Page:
Ugh! Ghostbusters, enough already!
I know the whole world is excited about the soon-to-be, mega-hit remake. My frustration has nothing to do with the actual movie. I bet it’s going to be a lot of fun; I’ve got my popcorn ready. It’s just that the Ghostbusters have been haunting my kid for years now. And, I am tired of busting ghosts.
It started in pre-k. My son’s teachers allowed the kids to play some kind of video dancing game. The class’s favorite song was the Ghostbusters theme song. I don’t know exactly what this looked like at school. I’m sure they didn’t turn off the lights and pop out from hiding places wearing masks and scaring the four-year-olds, but based on my son’s reaction, they might as well have. Suddenly, he couldn’t sleep. He was constantly afraid of ghosts in his closet and in his bathroom. He wouldn’t go into to the restroom by himself any more. He began to wake up crying in the night and spending more and more evenings sleeping in our bed. He was afraid to go to school. It was not good.
And, now, a year or so later, here we go again.
I cannot escape the previews for this movie. They are around every corner. And, it’s just beginning. After the movie, will come the merchandise. And then will come the school talk. There seems to be nothing early elementary kiddos like talking more about than things that feel too big and scary for them. Last year it was all Jurassic World and Deadpool. (Yes, my kindergartner was coming home from school talking about Deadpool. How does that happen?) The year before it was zombies. And now, here come the ghosts.
For many children, this probably isn’t a big deal. They might not carry the fear home and into their bedrooms with them at night, but my son is super-sensitive. He feels it deep in his tummy and in his heart, and he struggles with it nightly.
We’ve had a little practice by now. In our house, we bust ghosts by talking about them. It is always okay to feel afraid. Because ghosts and dinosaurs and zombies are scary.
I talk openly and intentionally with my little guy when I’m feeling afraid. When we shop for his birthday party at Party City, and we pass a scary mask, I say, “Oh my! That is so scary! I’m so glad it’s not real. I know it can’t hurt me, but it sure does make my tummy hurt. Let’s go down a different aisle.” And when a frightening preview comes on at the movies, I say, “Wow! That sure looks realistic! I feel kind of scared when I look at it. I know it’s just pretend. I know they used a computer to make that dragon look so real, but I’m still going to look away until it’s over.”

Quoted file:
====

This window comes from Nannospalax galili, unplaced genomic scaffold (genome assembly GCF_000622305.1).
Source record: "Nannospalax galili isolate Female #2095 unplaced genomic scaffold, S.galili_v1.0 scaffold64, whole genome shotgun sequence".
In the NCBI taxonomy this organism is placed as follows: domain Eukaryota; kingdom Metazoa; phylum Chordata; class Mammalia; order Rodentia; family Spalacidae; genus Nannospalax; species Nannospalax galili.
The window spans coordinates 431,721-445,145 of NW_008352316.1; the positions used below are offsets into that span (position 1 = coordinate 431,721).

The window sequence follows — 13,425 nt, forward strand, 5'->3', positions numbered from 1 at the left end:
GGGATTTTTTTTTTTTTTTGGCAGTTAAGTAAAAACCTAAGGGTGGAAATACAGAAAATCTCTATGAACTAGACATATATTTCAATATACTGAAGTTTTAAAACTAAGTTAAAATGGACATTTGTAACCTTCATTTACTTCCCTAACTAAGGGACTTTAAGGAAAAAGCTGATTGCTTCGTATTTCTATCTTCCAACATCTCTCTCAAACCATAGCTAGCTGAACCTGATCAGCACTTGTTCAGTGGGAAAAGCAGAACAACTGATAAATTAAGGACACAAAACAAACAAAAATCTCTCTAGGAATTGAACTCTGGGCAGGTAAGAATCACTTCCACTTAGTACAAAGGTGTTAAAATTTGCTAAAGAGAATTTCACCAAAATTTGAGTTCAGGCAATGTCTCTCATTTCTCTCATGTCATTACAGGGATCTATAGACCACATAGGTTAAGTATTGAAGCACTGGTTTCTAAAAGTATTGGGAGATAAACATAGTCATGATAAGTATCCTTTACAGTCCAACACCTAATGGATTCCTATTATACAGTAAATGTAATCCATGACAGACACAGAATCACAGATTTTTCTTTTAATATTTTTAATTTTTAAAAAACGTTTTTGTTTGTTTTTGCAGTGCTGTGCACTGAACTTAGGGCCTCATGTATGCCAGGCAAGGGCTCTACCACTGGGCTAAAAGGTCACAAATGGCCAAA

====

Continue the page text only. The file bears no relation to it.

We talk about other words we can use to describe our fear. “Are you afraid, or are you excited?” We talk about how sometimes people like to do things that make them feel afraid. Sometimes fear is a thrill, like on a roller-coaster ride or a big, tall slide — or even a scary movie.
Fear is a big part of life. My little guy will have to learn to manage his fear as he grows into a young man, and it is my job to help steer him. Will he allow his fears to stop him? Will he feel ashamed of his own feelings? Will he see fear as a weakness in others? I intentionally teach my son how to honor fear — to own it without shame and to work with it.
I know that it won’t always be easy for him, but sometimes the way to learn that you are going to be okay is to experience something scary — and then to survive it. It is powerful to feel afraid and to come out safely on the other end of that feeling. Because, I believe, in those moments, in that space where we are standing in the midst of our fear, we can learn what it means to be brave. And I want him to learn that lesson with me holding his hand, telling him, “It’s okay to be frightened, but you are safe, and you’re not alone.”
What strategies have worked to help your child when he or she is feeling afraid?